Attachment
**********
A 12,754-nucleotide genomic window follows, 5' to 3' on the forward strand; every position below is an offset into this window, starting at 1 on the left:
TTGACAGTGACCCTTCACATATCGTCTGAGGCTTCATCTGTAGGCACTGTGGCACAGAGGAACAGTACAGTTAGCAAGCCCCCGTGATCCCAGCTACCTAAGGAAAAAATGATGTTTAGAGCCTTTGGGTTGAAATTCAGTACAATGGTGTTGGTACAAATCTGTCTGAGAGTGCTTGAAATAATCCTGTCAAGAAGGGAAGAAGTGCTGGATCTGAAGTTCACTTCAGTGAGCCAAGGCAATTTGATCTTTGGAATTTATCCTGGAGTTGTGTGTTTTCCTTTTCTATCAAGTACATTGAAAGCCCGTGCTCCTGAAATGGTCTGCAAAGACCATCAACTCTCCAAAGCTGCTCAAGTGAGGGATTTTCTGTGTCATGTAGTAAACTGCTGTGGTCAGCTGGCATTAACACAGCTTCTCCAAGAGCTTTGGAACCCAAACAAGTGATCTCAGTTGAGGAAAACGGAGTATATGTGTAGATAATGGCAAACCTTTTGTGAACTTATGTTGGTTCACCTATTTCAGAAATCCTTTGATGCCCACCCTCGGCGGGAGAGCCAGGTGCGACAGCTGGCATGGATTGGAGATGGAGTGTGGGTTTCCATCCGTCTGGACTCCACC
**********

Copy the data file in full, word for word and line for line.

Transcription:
A 12,754-nucleotide genomic window follows, 5' to 3' on the forward strand; every position below is an offset into this window, starting at 1 on the left:
TTGACAGTGACCCTTCACATATCGTCTGAGGCTTCATCTGTAGGCACTGTGGCACAGAGGAACAGTACAGTTAGCAAGCCCCCGTGATCCCAGCTACCTAAGGAAAAAATGATGTTTAGAGCCTTTGGGTTGAAATTCAGTACAATGGTGTTGGTACAAATCTGTCTGAGAGTGCTTGAAATAATCCTGTCAAGAAGGGAAGAAGTGCTGGATCTGAAGTTCACTTCAGTGAGCCAAGGCAATTTGATCTTTGGAATTTATCCTGGAGTTGTGTGTTTTCCTTTTCTATCAAGTACATTGAAAGCCCGTGCTCCTGAAATGGTCTGCAAAGACCATCAACTCTCCAAAGCTGCTCAAGTGAGGGATTTTCTGTGTCATGTAGTAAACTGCTGTGGTCAGCTGGCATTAACACAGCTTCTCCAAGAGCTTTGGAACCCAAACAAGTGATCTCAGTTGAGGAAAACGGAGTATATGTGTAGATAATGGCAAACCTTTTGTGAACTTATGTTGGTTCACCTATTTCAGAAATCCTTTGATGCCCACCCTCGGCGGGAGAGCCAGGTGCGACAGCTGGCATGGATTGGAGATGGAGTGTGGGTTTCCATCCGTCTGGACTCCACC